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This book analyses the writings of three thinkers associated with Gaza: Aeneas, Zacharias, and Procopius. They offer a case study for the appropriation, adaptation, and transformation of classical philosophy in late antiquity, as well as for cultural transitions more generally in Gaza. They each contributed to debates about the creation and eternity of the world reignited within Neoplatonism by Proclus, which ran into the sixth-century disputes between Philoponus, Simplicius, and Cosmas Indicopleustes. The study sets the three Gazans within their respective local cultures to map distinctive elements of Gazan society in late antiquity. It explores cultural dynamics in the Gazan schools and monasteries and the wider cultural history of the city. The Gazans seek to adapt and transform aspects of Classical and Neoplatonic culture while rejecting Neoplatonic religious claims. Creative exchange is as important as conflict in characterizing cultural interactions in the schools, and Gaza displays an openness to ideas from other late-antique cities, including Alexandria and Caesarea. Taking ideas seriously in cultural history and situating intellectual history within broader cultural currents is a key aim. So the study focuses on the Gazans' intellectual contribution, setting it in the context of Neoplatonism and early Christianity. For each thinker, versions of a divine plan of salvation reframe Neoplatonic arguments and shape their contribution. Physics moves to ethics and ends in eschatology. The Gaza which emerges from this study is a set of cultures in transition, mutually constituting and transforming each other through a fugal pattern of exchange, adaptation, conflict, and collaboration.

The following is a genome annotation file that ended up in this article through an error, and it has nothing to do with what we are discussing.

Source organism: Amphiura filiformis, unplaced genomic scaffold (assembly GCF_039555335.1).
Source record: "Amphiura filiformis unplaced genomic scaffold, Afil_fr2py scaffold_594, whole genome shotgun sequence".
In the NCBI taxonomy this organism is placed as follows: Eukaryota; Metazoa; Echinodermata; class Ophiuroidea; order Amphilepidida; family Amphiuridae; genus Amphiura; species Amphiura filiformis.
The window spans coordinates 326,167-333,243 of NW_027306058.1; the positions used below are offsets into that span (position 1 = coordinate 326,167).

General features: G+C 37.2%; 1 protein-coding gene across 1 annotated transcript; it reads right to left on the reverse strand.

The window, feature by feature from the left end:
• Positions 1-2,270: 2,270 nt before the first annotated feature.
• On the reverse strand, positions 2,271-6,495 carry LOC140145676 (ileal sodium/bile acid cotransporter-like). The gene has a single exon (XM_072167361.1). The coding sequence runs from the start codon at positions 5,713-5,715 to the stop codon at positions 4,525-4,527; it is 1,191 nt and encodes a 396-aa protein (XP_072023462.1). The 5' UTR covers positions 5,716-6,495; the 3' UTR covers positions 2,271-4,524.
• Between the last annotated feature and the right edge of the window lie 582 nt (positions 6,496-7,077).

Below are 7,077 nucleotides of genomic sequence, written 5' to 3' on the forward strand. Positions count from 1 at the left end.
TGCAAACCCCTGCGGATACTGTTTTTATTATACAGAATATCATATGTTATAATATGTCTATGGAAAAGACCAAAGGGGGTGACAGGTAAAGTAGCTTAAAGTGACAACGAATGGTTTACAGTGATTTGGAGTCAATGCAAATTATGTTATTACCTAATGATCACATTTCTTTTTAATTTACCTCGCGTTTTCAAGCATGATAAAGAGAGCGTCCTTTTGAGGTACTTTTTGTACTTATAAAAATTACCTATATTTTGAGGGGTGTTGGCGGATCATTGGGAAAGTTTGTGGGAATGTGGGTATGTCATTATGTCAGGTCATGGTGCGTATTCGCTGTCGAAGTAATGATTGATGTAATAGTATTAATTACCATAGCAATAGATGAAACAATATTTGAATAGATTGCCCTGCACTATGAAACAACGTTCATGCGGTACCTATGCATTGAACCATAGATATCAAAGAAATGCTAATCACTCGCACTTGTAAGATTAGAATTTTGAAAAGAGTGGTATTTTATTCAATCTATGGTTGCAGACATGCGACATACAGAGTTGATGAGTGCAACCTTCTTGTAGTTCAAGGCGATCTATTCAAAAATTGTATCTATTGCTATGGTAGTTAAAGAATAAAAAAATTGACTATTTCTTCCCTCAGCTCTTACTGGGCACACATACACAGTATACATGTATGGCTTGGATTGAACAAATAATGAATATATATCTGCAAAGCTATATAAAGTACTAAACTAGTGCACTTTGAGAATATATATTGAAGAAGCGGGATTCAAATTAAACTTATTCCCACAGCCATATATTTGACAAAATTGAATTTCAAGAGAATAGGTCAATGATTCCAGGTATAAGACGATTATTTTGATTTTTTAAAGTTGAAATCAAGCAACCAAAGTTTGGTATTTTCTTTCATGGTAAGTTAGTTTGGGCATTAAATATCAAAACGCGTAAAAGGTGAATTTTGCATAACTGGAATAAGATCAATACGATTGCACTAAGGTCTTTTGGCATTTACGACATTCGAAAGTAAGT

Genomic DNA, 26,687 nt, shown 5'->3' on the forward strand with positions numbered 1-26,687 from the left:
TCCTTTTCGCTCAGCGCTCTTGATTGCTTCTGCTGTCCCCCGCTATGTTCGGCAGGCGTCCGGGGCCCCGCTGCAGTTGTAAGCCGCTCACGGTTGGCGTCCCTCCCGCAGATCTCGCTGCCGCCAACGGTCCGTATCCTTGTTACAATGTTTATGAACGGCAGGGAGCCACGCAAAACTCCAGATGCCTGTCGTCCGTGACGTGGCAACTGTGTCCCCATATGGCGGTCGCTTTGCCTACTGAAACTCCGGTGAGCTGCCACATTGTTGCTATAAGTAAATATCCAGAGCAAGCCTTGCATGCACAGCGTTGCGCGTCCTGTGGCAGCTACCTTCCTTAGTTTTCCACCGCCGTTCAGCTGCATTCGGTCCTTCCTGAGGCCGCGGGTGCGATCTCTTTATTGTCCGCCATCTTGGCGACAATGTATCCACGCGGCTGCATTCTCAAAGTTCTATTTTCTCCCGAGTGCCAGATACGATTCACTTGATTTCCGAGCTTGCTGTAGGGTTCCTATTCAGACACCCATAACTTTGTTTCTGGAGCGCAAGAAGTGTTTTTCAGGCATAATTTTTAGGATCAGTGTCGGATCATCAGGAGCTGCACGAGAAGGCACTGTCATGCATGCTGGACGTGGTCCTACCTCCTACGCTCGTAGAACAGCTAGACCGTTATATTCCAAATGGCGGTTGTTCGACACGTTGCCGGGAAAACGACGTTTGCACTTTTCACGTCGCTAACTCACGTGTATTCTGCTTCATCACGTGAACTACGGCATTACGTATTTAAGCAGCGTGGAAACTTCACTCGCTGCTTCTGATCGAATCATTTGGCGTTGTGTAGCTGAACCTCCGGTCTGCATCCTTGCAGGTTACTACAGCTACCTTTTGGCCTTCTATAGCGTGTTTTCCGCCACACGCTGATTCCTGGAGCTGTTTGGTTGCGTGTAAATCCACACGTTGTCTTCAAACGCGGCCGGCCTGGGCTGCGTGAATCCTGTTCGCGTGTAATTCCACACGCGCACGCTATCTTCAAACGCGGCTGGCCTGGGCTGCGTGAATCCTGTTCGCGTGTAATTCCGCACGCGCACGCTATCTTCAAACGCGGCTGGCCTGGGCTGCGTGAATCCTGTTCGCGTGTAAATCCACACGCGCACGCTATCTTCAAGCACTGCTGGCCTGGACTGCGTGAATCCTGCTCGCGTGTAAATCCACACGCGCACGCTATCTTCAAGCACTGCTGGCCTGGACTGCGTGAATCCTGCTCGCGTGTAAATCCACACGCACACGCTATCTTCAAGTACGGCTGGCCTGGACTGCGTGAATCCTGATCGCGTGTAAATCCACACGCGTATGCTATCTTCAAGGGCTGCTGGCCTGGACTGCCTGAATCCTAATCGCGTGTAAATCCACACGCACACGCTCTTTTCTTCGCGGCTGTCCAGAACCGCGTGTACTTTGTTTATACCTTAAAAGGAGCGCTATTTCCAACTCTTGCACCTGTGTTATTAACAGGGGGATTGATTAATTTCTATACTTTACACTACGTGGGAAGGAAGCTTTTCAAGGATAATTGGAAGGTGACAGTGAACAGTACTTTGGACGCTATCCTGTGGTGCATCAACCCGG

Institute for Religion and Critical Inquiry

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